- Don’t say it out loud. If you are asked to provide your Social Security number in public (at a medical appointment, auto dealership, etc.), do not say it out loud. Write it on a piece of paper and ask the recipient to either shred it when they’re done (and watch them do it). If they can’t destroy it on the spot, have them give the paper back to you so you can do so yourself. (Then, of course, make sure you do destroy it at your earliest opportunity.) Or ask to provide the information in a more private area. Sometimes you may not even really need to share your SSN, so make sure it’s completely necessary as well.
- Consider using a password manager such as the free Dashlane tool, which can generate and save strong passwords for you, so you don’t have to type them (or even remember them). If you don’t have to enter them, shoulder surfers can’t see you typing them.
- Protect PINs. The screens on many self-checkout kiosks remind us to cover up the keypad when tapping in a PIN, but an informal survey of local gas pumps suggests few take that advice to heart. Try to get in the habit of hiding the keypad with one hand while typing with the other. Change your PIN a few times a year or anytime you think you might have been watched while using it.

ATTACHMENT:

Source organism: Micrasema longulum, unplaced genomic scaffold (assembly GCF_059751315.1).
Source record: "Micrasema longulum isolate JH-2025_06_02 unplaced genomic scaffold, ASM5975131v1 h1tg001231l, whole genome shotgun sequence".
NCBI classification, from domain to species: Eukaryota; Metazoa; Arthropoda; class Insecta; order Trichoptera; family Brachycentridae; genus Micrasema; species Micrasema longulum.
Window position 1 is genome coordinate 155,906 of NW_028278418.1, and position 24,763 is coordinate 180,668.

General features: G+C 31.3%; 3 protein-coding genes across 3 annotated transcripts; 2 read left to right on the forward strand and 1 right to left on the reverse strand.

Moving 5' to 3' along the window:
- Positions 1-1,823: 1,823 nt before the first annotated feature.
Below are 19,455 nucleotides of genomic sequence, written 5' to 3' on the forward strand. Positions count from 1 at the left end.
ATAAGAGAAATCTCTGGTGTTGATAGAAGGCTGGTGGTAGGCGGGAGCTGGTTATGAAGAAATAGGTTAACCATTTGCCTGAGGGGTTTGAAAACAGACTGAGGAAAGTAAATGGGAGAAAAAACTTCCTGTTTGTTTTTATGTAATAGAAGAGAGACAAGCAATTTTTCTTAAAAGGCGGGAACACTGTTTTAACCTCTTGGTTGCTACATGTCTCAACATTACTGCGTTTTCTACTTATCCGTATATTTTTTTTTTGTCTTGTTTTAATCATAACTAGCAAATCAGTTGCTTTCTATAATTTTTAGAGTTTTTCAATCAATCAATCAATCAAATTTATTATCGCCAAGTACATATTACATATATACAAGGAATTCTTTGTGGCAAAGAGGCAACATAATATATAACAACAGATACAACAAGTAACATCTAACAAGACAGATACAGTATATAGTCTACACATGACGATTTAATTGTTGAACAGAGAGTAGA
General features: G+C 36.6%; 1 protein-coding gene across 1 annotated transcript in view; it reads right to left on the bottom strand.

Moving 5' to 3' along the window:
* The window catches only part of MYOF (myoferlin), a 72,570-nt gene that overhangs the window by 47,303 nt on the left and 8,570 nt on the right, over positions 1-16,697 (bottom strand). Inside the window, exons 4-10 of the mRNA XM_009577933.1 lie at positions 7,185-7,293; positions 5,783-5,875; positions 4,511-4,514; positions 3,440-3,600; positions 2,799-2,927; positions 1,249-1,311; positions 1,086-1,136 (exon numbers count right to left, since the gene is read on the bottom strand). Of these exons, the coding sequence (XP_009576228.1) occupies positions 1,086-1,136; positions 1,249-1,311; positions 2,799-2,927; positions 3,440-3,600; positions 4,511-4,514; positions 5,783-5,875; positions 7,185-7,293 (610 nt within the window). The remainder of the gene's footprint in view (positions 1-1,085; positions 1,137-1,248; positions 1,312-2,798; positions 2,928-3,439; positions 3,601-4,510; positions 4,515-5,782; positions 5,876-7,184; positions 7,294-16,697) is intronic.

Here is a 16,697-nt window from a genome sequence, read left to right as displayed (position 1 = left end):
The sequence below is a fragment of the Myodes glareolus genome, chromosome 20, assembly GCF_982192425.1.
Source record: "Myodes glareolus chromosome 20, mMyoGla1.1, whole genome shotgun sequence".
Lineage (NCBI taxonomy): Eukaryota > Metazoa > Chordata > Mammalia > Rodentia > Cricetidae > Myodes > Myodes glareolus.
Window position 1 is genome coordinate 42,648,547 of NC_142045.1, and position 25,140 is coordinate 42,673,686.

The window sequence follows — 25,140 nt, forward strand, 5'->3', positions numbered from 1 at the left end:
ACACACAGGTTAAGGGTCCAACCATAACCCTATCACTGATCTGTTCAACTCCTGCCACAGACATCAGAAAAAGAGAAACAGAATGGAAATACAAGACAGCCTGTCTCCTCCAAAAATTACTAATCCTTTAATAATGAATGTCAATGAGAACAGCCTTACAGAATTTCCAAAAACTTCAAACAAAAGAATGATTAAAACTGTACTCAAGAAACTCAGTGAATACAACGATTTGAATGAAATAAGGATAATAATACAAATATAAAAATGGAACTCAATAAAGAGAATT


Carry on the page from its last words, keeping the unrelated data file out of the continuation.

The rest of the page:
- Assume you are on camera. It’s really not paranoid to think you could be on video any time you use a screen in public. Don’t sweat it when you’re playing Candy Crush, but cover up when you’re entering passwords or account numbers.
- Look into contactless payment. Google Wallet, Apple Pay, and custom payment apps available through many credit cards let you pay at a growing number of checkouts without swiping a card or typing in a PIN. This practice limits opportunities for shoulder surfers to grab your data.
- Take general precautions to prevent identity theft. Efforts to prevent identity theft in all its forms can help you avoid providing criminals with data they can supplement via shoulder surfing. Don’t make thieves’ jobs easier for them.
- Tug on card readers before you insert your card, to make sure they’re not skimmers. (If they come loose, they’re bogus.)
- Avoid unsecured public Wi-Fi networks, where thieves can easily hijack personal data.
- If possible, use fingerprint readers or other biometrics to unlock your phone, to minimize the need to key in a passcode; set passcodes of 6 digits or more on your mobile devices (four-digit codes are easily breakable); and get in the habit of locking screens on your mobile devices whenever they’re not in use.
- Make your data harder to access through two-factor authentication.
If you think you may have been a victim of shoulder surfing or other data theft, consider using an identity theft protection product to alert you in case of suspicious credit activity in your name.
Identity theft is not solely the domain of computer hackers. Lower-tech thieves are still practicing and refining the art of shoulder surfing, which makes it just as important to exercise caution “in the real world” as it is online. By staying aware and vigilant, you can keep your data safe and your identity secure.